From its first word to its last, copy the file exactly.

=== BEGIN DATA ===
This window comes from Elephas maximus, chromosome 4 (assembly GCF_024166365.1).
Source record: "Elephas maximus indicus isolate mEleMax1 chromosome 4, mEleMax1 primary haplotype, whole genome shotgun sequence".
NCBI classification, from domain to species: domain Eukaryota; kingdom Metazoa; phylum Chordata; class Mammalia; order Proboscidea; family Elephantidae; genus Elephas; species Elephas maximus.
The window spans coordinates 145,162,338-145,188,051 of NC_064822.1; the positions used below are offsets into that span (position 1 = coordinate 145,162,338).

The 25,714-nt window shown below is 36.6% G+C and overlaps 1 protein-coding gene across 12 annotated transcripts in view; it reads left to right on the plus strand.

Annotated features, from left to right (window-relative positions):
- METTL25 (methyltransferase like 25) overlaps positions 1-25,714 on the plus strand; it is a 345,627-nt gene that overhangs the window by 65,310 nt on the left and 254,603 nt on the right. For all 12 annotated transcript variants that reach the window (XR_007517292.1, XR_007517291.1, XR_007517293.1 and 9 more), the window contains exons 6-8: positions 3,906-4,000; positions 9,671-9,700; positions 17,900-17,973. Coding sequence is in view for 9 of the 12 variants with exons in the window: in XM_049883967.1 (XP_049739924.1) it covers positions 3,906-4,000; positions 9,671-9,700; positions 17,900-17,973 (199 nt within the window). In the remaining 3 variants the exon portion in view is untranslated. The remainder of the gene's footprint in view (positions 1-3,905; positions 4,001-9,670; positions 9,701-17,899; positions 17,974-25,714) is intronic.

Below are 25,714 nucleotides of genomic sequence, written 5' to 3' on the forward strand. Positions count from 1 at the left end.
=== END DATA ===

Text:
This window comes from Elephas maximus, chromosome 4 (assembly GCF_024166365.1).
Source record: "Elephas maximus indicus isolate mEleMax1 chromosome 4, mEleMax1 primary haplotype, whole genome shotgun sequence".
NCBI classification, from domain to species: domain Eukaryota; kingdom Metazoa; phylum Chordata; class Mammalia; order Proboscidea; family Elephantidae; genus Elephas; species Elephas maximus.
The window spans coordinates 145,162,338-145,188,051 of NC_064822.1; the positions used below are offsets into that span (position 1 = coordinate 145,162,338).

The 25,714-nt window shown below is 36.6% G+C and overlaps 1 protein-coding gene across 12 annotated transcripts in view; it reads left to right on the plus strand.

Annotated features, from left to right (window-relative positions):
- METTL25 (methyltransferase like 25) overlaps positions 1-25,714 on the plus strand; it is a 345,627-nt gene that overhangs the window by 65,310 nt on the left and 254,603 nt on the right. For all 12 annotated transcript variants that reach the window (XR_007517292.1, XR_007517291.1, XR_007517293.1 and 9 more), the window contains exons 6-8: positions 3,906-4,000; positions 9,671-9,700; positions 17,900-17,973. Coding sequence is in view for 9 of the 12 variants with exons in the window: in XM_049883967.1 (XP_049739924.1) it covers positions 3,906-4,000; positions 9,671-9,700; positions 17,900-17,973 (199 nt within the window). In the remaining 3 variants the exon portion in view is untranslated. The remainder of the gene's footprint in view (positions 1-3,905; positions 4,001-9,670; positions 9,701-17,899; positions 17,974-25,714) is intronic.

Below are 25,714 nucleotides of genomic sequence, written 5' to 3' on the forward strand. Positions count from 1 at the left end.